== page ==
With the unrestricted use of catchy hooks in hip-hop and pop music today, toplining has become an extremely popular occupation. Expediency, creativity, and technical ability are essential qualities of a great top-liner.
We’ve covered toplining in the context of recording to show you how easily it can be done using Spire Studio, but today we’re focusing on a greater sense of conceptual awareness in your toplining approach. Using some of the most—and least—recognized pop songs as references, we’ve compiled a list of things to avoid when composing and tracking your ideas.
So before you get started as the world’s latest and greatest top-liner, let’s go over a few common mistakes to avoid when writing your toplines. Let’s begin:
When writing a compelling topline, simplicity is a double-edged sword: you want your hook to be simple enough for mass appeal, but not oversimplified to the point of being uninteresting. In short, beware of thinking too conventionally in your quest for simplicity.
Look at Lil Nas X’s recent mega-hit, “Old Town Road.” A bit of absurdity goes a long way conceptually, and a hit song about rapping cowboys proves this point.
This concept also applies to instrumental melodies. An unconventional musical approach can create a motif that’s unforgettable—don’t be afraid to throw in something ear-bending to grab the listener’s attention! Take Billie Eilish’s “bad guy” for example: the instrumental hook in the chorus isn’t exactly a “pretty” melodic line, but its use of accidentals creates a spooky melody that’s both striking and unique.
Melodic shape is crucial to crafting a memorable melody—but what exactly is it? Melodic shape refers to the overall rising and falling motion of a melody that creates a curve when viewed as a whole. A successful melody will jump out to a listener and stick in their brain afterwards, and melodic shape plays an important role in achieving this effect. It’s what causes us to recognize the subtle leaps and dips in melody when we bust out the anthemic chorus of Whitney Houston’s “I Will Always Love You” at karaoke night (And AYYYEEE-EEE-AYYYEEE will always love YOOO-HOO-HOO-OOOOWAHH!).
Beyoncé is a master of melodic shape, though not all of her melodies withstand the test of time. Let’s look at two popular songs from the pop diva to see how melodic shape comes into play in terms of a memorable vocal.
In 2005, Beyoncé released the single “Check On It,” which at the time found commercial success on the pop charts—it stayed at number one on the Billboard Hot 100 for five consecutive weeks. Melodically, the chorus of the song is extremely repetitive. This melody focuses less on shape, and more on rhythmic cadence. After “Check On It” left the charts, Beyoncé began phasing it out of her live show, and it hasn’t made a live appearance since 2010.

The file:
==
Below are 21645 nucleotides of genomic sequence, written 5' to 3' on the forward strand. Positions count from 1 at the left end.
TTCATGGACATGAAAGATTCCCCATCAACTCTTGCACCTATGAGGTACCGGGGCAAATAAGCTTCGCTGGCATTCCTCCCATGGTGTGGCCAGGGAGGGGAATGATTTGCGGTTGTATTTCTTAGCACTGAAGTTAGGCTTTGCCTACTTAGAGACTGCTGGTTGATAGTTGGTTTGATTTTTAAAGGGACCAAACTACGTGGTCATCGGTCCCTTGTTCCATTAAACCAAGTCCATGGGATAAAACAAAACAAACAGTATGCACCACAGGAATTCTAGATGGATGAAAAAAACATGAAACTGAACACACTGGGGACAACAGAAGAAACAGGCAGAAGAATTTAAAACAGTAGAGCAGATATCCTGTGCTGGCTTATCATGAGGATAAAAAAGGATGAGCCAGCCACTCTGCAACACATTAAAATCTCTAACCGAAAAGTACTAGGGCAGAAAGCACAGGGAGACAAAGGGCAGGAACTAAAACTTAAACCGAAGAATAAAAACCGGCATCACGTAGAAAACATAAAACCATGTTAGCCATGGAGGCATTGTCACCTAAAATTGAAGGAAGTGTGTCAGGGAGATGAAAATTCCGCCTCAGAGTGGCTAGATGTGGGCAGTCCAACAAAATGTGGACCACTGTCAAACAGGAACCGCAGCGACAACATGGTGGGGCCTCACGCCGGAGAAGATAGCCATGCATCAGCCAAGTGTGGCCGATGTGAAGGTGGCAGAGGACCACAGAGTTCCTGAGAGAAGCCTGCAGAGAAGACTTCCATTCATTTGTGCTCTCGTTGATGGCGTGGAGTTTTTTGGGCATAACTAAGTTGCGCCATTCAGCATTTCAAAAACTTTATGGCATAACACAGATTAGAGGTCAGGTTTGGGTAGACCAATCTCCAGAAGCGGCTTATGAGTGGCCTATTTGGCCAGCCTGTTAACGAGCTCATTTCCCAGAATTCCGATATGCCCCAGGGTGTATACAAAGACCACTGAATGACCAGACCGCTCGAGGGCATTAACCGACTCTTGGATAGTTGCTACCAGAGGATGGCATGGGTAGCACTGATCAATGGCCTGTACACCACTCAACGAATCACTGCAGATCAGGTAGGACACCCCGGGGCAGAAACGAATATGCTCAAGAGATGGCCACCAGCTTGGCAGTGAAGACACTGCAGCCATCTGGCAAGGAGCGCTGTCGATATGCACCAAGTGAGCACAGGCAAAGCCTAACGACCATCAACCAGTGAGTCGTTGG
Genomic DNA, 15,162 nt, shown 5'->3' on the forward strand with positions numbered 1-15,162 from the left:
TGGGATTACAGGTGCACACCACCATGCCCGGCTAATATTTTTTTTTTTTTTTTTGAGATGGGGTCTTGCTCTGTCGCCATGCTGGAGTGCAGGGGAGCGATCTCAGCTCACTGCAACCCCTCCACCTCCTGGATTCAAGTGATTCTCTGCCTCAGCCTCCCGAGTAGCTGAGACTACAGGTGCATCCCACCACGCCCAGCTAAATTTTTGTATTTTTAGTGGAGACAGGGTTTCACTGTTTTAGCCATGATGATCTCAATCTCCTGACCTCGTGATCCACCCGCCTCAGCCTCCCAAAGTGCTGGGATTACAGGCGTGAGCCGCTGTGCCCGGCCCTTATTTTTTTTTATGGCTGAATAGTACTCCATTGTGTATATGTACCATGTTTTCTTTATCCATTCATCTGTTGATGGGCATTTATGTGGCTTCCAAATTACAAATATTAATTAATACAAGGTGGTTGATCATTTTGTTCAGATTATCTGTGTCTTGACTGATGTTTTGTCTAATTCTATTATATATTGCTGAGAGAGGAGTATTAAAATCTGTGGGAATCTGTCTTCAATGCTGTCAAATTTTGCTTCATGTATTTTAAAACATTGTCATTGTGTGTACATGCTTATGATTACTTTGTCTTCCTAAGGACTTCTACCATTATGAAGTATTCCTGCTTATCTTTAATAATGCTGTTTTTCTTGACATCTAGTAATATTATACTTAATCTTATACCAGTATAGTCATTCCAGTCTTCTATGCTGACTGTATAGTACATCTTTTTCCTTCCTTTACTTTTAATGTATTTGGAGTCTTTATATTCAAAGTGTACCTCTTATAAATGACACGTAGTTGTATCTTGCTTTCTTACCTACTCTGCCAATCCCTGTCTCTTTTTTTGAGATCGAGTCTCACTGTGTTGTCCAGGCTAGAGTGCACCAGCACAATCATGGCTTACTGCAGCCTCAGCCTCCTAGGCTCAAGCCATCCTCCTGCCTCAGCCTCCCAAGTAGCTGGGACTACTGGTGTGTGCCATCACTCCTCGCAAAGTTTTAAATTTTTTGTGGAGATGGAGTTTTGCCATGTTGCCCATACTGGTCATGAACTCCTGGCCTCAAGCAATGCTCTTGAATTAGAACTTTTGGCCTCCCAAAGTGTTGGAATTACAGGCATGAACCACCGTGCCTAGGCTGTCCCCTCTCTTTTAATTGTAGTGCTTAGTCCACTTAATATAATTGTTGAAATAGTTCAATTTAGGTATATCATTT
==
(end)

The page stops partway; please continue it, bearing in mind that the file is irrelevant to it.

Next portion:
“Halo,” on the other hand, is an extremely rich melody that’s full of shape. While “Halo” never made it to the number-one spot on the Billboard Hot 100, it stayed parked on the charts for thirty weeks, and is currently her most-streamed song on Spotify.
The point here is that audiences recognize melodic shape, whether or not they’re consciously aware of it. A lack of shape could lead to a forgettable melody, while dynamic or surprising melodic shape can embed itself in the minds of listeners forever.
One of the biggest mistakes you could make as a top-liner is assuming that your audience doesn’t have an imagination. Lyrics devoid of any substance will turn people off, no matter how catchy the melody might be. As songwriters and storytellers, top-liners need to plant vivid and personal imagery into their lyrics so they can resonate with their listeners.
There are some dos and don’ts when it comes to lyrical imagery in toplining:
Macklemore and Ryan Lewis’ hit “Thrift Shop” won everyone over when it hit the world in 2012. Now, over a billion YouTube streams later, people everywhere can identify the song’s catchy hook and verses because of their stimulating imagery. The anthemic “I’m gonna pop some tags, only got twenty dollars in my pocket” is as sonically entertaining as it is conceptually relatable.
On the other hand, failing to conjure any sort of vivid imagery that’s unique or special can cause a topline to fall flat. There are plenty of examples of catchy, repetitive choruses that get stuck in your head, but some lyrical originality can set your songs apart from the rest.